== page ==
Every smart businessperson carries “General Liability” insurance to cover situations just like those. Injuries that happen on a jobsite under the control of the contractor – to someone other than the contractor’s employees – are typically covered by the contractor’s general liability policy.
When an injury happens to an employee of the contractor, the employee is covered by Worker’s Compensation insurance, which is required by law in most states.
A basic liability policy typically covers damage to the contractor’s vehicles on your jobsite, but there’s also potential liability in play when the contractor’s vehicles, or the personal vehicles of his employees, are involved in an accident on the way to or from your jobsite.
That potential liability can be covered with a specific “automobile liability” add-on to the contractor’s general liability policy.
All liability insurance has financial limits. If the accident you suffered on the jobsite costs you more in medical bills and lost income than the policy’s limit – you’ve got a problem. Higher limits cost more, so make sure your contractor has limits appropriate to the scope of your projects.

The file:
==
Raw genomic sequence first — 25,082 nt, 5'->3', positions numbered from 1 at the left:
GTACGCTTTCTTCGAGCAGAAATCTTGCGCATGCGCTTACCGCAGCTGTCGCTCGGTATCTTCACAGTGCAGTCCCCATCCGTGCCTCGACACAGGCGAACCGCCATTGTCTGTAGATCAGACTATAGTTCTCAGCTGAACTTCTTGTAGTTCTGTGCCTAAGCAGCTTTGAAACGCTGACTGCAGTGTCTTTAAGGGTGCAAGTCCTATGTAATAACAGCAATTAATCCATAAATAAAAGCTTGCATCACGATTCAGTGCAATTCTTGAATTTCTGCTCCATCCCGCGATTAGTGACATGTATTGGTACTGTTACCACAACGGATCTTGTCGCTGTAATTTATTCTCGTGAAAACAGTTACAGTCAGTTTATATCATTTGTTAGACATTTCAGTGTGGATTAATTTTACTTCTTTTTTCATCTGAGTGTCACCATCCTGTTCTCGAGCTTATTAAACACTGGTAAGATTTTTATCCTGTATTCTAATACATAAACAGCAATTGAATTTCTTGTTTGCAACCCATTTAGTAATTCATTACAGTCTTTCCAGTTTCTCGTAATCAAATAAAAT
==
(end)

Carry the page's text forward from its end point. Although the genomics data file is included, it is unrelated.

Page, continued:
Your general contractor will likely hire several subcontractors to build your project – plumbers, roofers, painters, etc. Each of those are separate businesses with their own insurance needs, and none of them are covered under the general contractor’s policies.
It’s up to you to get assurances from your contractor that his “subs” are properly insured. Better contractors are happy to provide that to you.
Insist on Proof of Insurance
We’ve already discussed what happens if there’s a claim against the contractor on your construction project – when the proper insurance is in place.
But what if it isn’t? If the contractor doesn’t have insurance he’s in trouble – but so are you. You’re next in line for the claim, and if you’re not covered…
Always insist on proof of insurance from your contractor. It’s usually a simple one-page document provided by the contractor’s insurance agent. In addition to the Builder’s Risk policy, get certificates of insurance for:
- Commercial General Liability with appropriate coverage limits
- Commercial Automobile Liability (covers accidents to and from your jobsite)
- Worker’s Compensation
With that bit of paperwork taken care of, you can focus on getting the project built. And watch your step on the jobsite!